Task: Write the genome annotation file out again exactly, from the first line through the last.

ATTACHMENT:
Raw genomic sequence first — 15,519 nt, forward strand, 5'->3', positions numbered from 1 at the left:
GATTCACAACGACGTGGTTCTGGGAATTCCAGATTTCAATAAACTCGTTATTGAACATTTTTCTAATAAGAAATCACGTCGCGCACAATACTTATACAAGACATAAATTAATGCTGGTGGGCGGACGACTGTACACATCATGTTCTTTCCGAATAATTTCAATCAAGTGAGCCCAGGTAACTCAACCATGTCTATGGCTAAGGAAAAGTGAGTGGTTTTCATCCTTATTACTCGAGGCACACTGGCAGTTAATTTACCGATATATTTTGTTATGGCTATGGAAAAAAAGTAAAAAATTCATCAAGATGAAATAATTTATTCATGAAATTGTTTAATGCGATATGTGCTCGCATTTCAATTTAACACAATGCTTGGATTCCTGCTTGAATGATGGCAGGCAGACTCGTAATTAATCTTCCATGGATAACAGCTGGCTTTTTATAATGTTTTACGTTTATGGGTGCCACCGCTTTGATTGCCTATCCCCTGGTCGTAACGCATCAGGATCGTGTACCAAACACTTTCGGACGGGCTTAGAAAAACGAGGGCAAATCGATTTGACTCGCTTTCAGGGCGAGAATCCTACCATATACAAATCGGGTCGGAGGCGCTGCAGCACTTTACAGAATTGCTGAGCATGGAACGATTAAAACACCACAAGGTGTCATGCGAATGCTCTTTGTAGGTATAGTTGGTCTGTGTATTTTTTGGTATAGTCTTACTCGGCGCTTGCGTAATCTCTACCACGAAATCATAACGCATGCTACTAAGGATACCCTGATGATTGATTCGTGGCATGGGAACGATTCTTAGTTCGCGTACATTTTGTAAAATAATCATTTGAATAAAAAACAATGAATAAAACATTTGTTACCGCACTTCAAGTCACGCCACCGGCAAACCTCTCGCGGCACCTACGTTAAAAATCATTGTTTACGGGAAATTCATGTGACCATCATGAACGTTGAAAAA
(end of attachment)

Raw genomic sequence first — 15,519 nt, forward strand, 5'->3', positions numbered from 1 at the left:
GATTCACAACGACGTGGTTCTGGGAATTCCAGATTTCAATAAACTCGTTATTGAACATTTTTCTAATAAGAAATCACGTCGCGCACAATACTTATACAAGACATAAATTAATGCTGGTGGGCGGACGACTGTACACATCATGTTCTTTCCGAATAATTTCAATCAAGTGAGCCCAGGTAACTCAACCATGTCTATGGCTAAGGAAAAGTGAGTGGTTTTCATCCTTATTACTCGAGGCACACTGGCAGTTAATTTACCGATATATTTTGTTATGGCTATGGAAAAAAAGTAAAAAATTCATCAAGATGAAATAATTTATTCATGAAATTGTTTAATGCGATATGTGCTCGCATTTCAATTTAACACAATGCTTGGATTCCTGCTTGAATGATGGCAGGCAGACTCGTAATTAATCTTCCATGGATAACAGCTGGCTTTTTATAATGTTTTACGTTTATGGGTGCCACCGCTTTGATTGCCTATCCCCTGGTCGTAACGCATCAGGATCGTGTACCAAACACTTTCGGACGGGCTTAGAAAAACGAGGGCAAATCGATTTGACTCGCTTTCAGGGCGAGAATCCTACCATATACAAATCGGGTCGGAGGCGCTGCAGCACTTTACAGAATTGCTGAGCATGGAACGATTAAAACACCACAAGGTGTCATGCGAATGCTCTTTGTAGGTATAGTTGGTCTGTGTATTTTTTGGTATAGTCTTACTCGGCGCTTGCGTAATCTCTACCACGAAATCATAACGCATGCTACTAAGGATACCCTGATGATTGATTCGTGGCATGGGAACGATTCTTAGTTCGCGTACATTTTGTAAAATAATCATTTGAATAAAAAACAATGAATAAAACATTTGTTACCGCACTTCAAGTCACGCCACCGGCAAACCTCTCGCGGCACCTACGTTAAAAATCATTGTTTACGGGAAATTCATGTGACCATCATGAACGTTGAAAAA